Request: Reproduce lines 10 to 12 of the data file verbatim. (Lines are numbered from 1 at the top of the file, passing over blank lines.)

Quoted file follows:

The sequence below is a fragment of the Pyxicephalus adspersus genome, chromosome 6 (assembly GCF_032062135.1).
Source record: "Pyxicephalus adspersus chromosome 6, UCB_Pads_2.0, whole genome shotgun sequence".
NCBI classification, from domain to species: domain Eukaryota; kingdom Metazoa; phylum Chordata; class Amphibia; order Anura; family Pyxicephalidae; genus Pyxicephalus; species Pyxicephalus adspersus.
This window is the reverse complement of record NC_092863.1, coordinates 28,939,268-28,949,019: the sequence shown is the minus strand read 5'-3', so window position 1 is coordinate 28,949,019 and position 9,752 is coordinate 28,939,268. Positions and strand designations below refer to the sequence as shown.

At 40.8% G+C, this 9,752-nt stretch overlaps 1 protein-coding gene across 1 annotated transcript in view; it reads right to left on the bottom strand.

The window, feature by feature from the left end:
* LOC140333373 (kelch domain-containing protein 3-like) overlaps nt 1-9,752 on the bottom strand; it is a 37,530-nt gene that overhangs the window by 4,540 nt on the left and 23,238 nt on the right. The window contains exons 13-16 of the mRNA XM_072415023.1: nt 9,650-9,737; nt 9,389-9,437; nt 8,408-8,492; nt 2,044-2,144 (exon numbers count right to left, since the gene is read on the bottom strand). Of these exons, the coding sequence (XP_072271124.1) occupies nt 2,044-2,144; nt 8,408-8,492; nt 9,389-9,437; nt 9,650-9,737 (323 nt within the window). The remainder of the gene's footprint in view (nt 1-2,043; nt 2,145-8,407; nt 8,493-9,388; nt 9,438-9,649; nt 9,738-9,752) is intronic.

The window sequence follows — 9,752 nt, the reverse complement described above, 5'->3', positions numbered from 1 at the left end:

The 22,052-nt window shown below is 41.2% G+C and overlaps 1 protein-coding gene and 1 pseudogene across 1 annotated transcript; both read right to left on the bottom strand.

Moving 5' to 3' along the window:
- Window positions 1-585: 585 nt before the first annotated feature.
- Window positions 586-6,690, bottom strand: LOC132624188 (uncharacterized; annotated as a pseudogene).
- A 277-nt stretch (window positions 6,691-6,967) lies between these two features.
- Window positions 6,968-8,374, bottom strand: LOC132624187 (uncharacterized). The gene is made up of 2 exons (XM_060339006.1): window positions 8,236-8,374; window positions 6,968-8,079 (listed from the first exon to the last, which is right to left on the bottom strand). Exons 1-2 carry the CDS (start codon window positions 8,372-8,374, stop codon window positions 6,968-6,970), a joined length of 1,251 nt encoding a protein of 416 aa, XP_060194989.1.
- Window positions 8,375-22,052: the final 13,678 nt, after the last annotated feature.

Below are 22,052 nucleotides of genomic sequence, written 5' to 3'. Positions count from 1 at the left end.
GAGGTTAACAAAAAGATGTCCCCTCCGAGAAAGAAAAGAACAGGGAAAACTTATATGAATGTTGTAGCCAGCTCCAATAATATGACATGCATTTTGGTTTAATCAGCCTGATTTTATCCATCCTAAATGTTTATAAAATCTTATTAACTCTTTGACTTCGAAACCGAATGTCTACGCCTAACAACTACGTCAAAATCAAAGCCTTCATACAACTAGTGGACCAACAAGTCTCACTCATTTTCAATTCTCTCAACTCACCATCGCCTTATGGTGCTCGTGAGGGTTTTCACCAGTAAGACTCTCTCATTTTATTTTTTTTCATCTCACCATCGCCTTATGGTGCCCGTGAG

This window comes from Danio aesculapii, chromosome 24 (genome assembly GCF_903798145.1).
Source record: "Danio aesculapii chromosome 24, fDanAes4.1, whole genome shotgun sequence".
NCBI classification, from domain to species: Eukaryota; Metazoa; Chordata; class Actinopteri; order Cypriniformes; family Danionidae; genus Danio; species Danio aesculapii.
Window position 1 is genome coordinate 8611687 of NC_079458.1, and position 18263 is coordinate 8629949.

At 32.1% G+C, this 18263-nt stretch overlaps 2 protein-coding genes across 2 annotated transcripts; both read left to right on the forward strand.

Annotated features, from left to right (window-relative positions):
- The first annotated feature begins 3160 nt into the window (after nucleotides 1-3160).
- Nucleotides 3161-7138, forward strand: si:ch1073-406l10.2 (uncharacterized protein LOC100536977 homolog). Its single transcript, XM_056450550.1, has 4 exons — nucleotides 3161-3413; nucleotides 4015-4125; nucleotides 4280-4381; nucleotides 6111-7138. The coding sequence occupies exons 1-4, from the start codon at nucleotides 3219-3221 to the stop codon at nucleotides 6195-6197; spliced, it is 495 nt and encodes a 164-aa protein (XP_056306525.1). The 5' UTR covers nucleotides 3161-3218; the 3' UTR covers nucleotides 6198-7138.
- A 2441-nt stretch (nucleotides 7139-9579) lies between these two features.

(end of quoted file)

Moving 5' to 3' along the window:
- Window positions 1-585: 585 nt before the first annotated feature.
- Window positions 586-6,690, bottom strand: LOC132624188 (uncharacterized; annotated as a pseudogene).